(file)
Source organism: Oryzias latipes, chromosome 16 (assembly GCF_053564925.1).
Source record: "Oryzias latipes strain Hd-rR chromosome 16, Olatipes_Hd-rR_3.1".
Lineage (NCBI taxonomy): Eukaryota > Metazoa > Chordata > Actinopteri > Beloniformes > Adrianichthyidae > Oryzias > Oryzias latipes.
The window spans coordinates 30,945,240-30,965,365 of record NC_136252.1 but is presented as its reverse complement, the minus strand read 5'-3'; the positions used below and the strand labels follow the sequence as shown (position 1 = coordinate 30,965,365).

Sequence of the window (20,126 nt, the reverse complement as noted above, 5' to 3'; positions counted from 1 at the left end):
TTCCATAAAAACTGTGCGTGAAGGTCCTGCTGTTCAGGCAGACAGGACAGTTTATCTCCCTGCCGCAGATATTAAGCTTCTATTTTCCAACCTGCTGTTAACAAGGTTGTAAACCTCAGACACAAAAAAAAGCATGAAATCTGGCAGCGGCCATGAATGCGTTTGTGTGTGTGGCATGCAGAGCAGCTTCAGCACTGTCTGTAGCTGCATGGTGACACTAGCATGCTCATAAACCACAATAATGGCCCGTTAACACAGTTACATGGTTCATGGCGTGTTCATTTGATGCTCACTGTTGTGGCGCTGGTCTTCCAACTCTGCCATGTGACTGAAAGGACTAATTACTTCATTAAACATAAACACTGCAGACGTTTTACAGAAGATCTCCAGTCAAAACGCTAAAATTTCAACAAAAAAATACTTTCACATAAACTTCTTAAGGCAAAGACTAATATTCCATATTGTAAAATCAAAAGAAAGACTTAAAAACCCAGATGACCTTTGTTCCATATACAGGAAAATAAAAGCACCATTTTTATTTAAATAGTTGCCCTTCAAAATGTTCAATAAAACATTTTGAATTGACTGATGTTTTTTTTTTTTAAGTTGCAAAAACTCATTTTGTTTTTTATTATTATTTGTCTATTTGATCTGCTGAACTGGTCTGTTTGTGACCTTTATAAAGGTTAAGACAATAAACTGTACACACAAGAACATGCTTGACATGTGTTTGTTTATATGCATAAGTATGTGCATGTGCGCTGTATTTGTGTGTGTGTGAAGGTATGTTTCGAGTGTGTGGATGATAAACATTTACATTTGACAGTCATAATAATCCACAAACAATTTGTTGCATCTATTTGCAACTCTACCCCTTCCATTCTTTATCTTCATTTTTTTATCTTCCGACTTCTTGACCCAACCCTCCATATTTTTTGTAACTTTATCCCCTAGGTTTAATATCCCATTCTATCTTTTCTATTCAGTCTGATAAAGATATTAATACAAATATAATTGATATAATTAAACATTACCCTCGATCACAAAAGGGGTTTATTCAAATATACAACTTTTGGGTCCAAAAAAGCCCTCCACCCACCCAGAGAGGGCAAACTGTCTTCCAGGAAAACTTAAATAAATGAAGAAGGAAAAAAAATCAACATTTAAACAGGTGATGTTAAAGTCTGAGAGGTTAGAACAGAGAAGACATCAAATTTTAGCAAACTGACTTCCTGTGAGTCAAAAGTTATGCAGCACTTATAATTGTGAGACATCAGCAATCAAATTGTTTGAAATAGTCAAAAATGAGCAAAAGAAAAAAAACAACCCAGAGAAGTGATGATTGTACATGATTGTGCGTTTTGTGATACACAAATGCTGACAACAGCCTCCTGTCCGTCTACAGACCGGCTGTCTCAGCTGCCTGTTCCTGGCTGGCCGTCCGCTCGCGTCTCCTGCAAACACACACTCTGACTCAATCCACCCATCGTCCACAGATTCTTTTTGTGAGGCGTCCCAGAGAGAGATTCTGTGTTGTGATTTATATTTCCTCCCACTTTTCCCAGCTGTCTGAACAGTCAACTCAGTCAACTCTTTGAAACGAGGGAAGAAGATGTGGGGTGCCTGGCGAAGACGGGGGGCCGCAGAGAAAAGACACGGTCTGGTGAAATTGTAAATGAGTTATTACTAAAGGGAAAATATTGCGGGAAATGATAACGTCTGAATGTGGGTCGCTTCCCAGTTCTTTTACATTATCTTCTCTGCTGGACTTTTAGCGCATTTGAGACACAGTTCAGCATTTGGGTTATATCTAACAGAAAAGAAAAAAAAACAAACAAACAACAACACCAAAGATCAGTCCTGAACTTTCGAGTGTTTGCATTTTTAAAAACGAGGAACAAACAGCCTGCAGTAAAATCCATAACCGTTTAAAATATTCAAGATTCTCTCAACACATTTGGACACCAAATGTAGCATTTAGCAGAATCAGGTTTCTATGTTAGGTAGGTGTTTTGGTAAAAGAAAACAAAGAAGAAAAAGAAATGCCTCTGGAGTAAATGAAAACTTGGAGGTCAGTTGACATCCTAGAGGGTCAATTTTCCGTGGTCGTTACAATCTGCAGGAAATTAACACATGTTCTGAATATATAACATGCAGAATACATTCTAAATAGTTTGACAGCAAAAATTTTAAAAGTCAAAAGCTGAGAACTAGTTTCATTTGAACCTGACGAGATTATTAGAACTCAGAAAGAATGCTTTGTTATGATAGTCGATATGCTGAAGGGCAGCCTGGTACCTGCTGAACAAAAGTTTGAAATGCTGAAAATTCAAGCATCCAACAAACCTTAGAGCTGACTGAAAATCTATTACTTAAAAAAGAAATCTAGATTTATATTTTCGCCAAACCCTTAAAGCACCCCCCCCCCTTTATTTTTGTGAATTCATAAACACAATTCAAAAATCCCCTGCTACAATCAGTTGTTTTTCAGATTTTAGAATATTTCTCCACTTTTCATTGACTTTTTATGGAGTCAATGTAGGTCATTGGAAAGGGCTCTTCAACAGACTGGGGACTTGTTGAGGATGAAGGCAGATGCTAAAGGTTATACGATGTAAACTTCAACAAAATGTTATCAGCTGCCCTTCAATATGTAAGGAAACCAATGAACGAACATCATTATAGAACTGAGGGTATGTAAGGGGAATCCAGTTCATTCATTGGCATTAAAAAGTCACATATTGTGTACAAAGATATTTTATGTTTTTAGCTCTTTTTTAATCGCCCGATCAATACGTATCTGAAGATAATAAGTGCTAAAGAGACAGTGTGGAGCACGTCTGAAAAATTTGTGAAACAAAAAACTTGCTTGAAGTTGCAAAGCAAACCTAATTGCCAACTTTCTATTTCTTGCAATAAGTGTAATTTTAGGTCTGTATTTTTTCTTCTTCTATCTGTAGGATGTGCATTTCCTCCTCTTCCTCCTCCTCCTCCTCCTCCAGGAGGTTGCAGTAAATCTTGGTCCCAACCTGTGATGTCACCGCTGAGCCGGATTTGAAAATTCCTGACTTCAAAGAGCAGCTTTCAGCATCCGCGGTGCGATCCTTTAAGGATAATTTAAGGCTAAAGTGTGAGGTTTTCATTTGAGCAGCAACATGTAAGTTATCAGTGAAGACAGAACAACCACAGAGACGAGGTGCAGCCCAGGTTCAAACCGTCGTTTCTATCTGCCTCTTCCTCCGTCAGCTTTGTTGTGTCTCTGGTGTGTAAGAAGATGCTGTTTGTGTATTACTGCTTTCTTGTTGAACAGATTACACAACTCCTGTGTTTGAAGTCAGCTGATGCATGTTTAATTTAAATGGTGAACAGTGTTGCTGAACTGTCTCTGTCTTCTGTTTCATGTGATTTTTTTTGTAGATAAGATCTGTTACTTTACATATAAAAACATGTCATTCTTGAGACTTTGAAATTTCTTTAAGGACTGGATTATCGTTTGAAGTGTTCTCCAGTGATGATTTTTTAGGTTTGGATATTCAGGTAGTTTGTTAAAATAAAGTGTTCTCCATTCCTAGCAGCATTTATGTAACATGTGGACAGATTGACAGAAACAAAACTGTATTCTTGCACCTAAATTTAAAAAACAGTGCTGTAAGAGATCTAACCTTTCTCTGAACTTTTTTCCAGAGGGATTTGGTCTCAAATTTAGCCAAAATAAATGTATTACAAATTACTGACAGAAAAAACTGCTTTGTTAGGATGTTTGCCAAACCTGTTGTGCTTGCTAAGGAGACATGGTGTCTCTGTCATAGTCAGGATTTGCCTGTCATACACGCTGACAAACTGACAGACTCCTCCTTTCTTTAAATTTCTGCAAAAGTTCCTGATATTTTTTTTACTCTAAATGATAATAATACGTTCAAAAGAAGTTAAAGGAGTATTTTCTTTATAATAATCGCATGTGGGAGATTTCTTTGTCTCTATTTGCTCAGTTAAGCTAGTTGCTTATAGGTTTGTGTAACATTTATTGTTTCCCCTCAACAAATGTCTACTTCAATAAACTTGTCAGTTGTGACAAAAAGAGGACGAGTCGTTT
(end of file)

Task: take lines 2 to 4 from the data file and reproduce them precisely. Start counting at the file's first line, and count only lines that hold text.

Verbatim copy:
Source record: "Oryzias latipes strain Hd-rR chromosome 16, Olatipes_Hd-rR_3.1".
Lineage (NCBI taxonomy): Eukaryota > Metazoa > Chordata > Actinopteri > Beloniformes > Adrianichthyidae > Oryzias > Oryzias latipes.
The window spans coordinates 30,945,240-30,965,365 of record NC_136252.1 but is presented as its reverse complement, the minus strand read 5'-3'; the positions used below and the strand labels follow the sequence as shown (position 1 = coordinate 30,965,365).